Ricin letter threats target NYC mayor, gun control group
Two letters that threatened New York City mayor Michael Bloomberg tested positive to the deadly poison ricin in preliminary testing, the New York Times reported yesterday. Police said one of the letters was opened on May 24 at a mail center in Lower Manhattan and the other was opened on May 26 after it was delivered to the Washington, DC, office of Mayors Against Illegal Guns, a group Bloomberg directs and funds, according to the Times. Staff members at the mail facility in New York weren't sickened, but several police officers who came in contact with the letter have had some mild symptoms, including diarrhea, and are being evaluated as inpatients. No injuries have been reported in connection with the Washington letter. Both letters had a Louisiana postmark. Police spokesman Paul Browne told the Times that samples tested positive for ricin at the National Bioforensic Analysis Center in Maryland yesterday and that earlier local tests also suggested ricin. This is the third incident involving ricin letters this year. In April a Mississippi man was arrested for sending ricin to the president, a US senator, and a local judge, and earlier this month a man was charged for sending a ricin-laced letter to a district judge in Spokane, Wash.
May 29 New York Times story
OIE puts US in lowest risk category for BSE
The World Organization for Animal Health (OIE) has moved the United States to its lowest risk category for the spread of bovine spongiform encephalopathy (BSE, or mad cow disease), the US Department of Agriculture (USDA) announced yesterday. The US risk status was changed from "controlled" to "negligible." In welcoming the change, USDA Secretary Tom Vilsack called it "a significant achievement that has been many years in the making" for the US beef industry and federal and state governments. "This demonstrates OIE's belief that both our surveillance for, and safeguards against, BSE are strong," he added. Beef industry officials said the move should allay concerns that some countries still have about BSE risks associated with buying US beef products, according to a story today from Meatingplace. The story said the United States submitted an application last year to the OIE's Scientific Commission for the change in risk classification, and the commission recommended the upgrade in February after conducting a review. The change was formally adopted at the OIE's annual General Assembly this week in Paris, according to Meatingplace. Four BSE cases have been reported in US cattle. The most recent one, in April 2012, was described as an atypical case, a rare type that is not associated with consumption of contaminated feed.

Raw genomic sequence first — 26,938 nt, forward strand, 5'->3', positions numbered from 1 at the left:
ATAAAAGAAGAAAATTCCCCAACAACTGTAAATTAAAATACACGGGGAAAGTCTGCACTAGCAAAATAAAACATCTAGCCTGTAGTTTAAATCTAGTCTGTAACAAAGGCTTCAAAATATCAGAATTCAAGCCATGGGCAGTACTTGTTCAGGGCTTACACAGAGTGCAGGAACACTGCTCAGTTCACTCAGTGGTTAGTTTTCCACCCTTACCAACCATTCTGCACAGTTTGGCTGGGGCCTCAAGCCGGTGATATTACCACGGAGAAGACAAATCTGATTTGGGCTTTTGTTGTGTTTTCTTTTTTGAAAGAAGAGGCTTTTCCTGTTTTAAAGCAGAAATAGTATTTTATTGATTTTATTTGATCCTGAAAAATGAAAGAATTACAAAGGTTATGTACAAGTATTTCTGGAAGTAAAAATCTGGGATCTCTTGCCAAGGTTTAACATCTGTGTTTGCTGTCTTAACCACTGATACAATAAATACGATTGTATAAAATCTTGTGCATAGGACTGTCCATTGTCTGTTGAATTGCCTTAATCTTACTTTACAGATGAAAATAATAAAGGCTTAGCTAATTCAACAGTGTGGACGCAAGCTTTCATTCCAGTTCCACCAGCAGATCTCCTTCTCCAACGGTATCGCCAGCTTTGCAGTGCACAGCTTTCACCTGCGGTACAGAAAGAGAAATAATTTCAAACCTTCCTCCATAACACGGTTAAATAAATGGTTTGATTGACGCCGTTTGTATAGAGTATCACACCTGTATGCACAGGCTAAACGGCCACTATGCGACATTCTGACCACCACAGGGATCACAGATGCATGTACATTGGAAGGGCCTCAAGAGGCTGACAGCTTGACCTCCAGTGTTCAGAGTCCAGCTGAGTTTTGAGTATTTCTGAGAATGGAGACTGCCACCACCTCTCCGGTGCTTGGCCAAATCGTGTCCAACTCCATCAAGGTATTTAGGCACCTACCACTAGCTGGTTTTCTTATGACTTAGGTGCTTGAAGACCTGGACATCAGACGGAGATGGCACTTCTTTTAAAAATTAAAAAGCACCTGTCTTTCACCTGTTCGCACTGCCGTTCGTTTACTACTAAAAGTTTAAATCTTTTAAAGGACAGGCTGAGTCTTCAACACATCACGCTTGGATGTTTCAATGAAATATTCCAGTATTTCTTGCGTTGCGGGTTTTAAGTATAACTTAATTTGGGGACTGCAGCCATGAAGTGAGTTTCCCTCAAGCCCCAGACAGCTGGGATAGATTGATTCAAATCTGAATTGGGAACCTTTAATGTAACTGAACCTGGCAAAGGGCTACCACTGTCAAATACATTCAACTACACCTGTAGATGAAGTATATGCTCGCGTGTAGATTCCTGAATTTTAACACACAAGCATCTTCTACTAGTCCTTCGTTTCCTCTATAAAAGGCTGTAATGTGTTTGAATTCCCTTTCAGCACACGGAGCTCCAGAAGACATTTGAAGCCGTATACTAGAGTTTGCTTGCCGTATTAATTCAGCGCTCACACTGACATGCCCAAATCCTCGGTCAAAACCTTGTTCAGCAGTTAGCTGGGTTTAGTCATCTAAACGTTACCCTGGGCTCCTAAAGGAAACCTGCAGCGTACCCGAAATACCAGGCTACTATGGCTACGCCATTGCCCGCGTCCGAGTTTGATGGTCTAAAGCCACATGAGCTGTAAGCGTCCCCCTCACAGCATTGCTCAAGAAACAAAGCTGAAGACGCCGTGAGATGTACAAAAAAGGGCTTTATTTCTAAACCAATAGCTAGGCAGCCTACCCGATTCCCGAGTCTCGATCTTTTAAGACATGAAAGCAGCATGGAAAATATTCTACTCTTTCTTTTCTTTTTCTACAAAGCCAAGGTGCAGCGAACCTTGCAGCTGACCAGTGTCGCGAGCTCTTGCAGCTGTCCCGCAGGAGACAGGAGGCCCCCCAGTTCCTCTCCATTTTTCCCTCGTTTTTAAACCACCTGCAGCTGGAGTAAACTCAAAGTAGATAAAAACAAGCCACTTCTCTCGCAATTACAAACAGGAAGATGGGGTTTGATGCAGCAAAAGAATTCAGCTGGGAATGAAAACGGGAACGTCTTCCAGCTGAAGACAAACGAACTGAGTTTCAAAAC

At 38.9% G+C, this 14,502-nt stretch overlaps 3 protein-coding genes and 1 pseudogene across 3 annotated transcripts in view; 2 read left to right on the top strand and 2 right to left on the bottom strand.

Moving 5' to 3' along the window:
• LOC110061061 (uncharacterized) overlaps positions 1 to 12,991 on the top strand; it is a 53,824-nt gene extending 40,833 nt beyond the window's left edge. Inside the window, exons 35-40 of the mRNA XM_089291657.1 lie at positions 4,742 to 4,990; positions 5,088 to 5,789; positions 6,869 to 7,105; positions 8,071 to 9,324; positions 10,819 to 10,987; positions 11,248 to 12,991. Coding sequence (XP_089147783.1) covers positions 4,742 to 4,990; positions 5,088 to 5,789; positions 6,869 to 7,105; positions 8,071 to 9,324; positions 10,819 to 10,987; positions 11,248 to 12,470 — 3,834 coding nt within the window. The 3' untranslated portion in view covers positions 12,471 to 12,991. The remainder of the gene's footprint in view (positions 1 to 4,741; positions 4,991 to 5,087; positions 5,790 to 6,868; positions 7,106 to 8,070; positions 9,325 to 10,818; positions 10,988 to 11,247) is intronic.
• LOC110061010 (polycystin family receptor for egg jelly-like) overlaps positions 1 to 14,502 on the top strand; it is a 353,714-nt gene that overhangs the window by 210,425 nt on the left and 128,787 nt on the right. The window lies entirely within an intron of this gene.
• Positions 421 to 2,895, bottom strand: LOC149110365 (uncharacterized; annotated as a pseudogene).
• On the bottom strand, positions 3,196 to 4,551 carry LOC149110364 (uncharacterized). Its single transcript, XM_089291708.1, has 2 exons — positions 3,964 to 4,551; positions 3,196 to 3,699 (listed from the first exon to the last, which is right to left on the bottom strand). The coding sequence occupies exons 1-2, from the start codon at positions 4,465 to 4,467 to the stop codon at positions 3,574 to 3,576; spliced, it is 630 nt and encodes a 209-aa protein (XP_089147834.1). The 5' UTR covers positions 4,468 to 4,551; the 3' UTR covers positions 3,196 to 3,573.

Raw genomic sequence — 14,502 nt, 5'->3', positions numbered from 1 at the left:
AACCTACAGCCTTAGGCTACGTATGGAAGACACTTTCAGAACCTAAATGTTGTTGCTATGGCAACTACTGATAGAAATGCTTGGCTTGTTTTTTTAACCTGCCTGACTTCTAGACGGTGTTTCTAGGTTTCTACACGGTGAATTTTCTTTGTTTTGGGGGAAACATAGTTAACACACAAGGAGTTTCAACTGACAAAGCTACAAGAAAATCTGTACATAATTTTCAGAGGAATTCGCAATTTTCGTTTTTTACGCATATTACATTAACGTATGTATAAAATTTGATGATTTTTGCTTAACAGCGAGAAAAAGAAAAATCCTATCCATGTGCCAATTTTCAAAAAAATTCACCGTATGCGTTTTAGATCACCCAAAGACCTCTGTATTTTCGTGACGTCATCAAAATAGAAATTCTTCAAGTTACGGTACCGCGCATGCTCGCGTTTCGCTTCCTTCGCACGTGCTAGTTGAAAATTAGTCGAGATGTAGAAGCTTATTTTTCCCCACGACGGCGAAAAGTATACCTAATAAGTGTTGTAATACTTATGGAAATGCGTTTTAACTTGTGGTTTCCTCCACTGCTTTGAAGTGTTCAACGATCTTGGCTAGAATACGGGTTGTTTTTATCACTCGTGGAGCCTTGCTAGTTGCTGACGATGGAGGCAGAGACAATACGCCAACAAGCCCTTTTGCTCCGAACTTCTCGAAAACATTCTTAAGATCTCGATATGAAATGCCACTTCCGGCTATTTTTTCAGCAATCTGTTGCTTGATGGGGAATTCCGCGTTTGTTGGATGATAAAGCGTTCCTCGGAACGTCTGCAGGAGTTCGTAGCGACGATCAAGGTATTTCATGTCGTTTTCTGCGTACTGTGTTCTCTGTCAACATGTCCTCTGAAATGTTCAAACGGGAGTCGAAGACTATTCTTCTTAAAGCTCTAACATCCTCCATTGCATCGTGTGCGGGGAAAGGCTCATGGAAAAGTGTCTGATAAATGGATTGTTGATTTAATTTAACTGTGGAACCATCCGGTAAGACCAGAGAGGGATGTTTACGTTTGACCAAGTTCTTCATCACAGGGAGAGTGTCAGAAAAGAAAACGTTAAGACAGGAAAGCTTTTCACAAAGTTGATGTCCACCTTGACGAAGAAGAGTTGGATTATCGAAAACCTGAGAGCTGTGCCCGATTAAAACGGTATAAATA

May 29 statement by Vilsack
May 30 Meatingplace story
Apr 24, 2012, CIDRAP News story about latest US BSE case
Lab-mutated mosquitoes may lose ability to detect human odors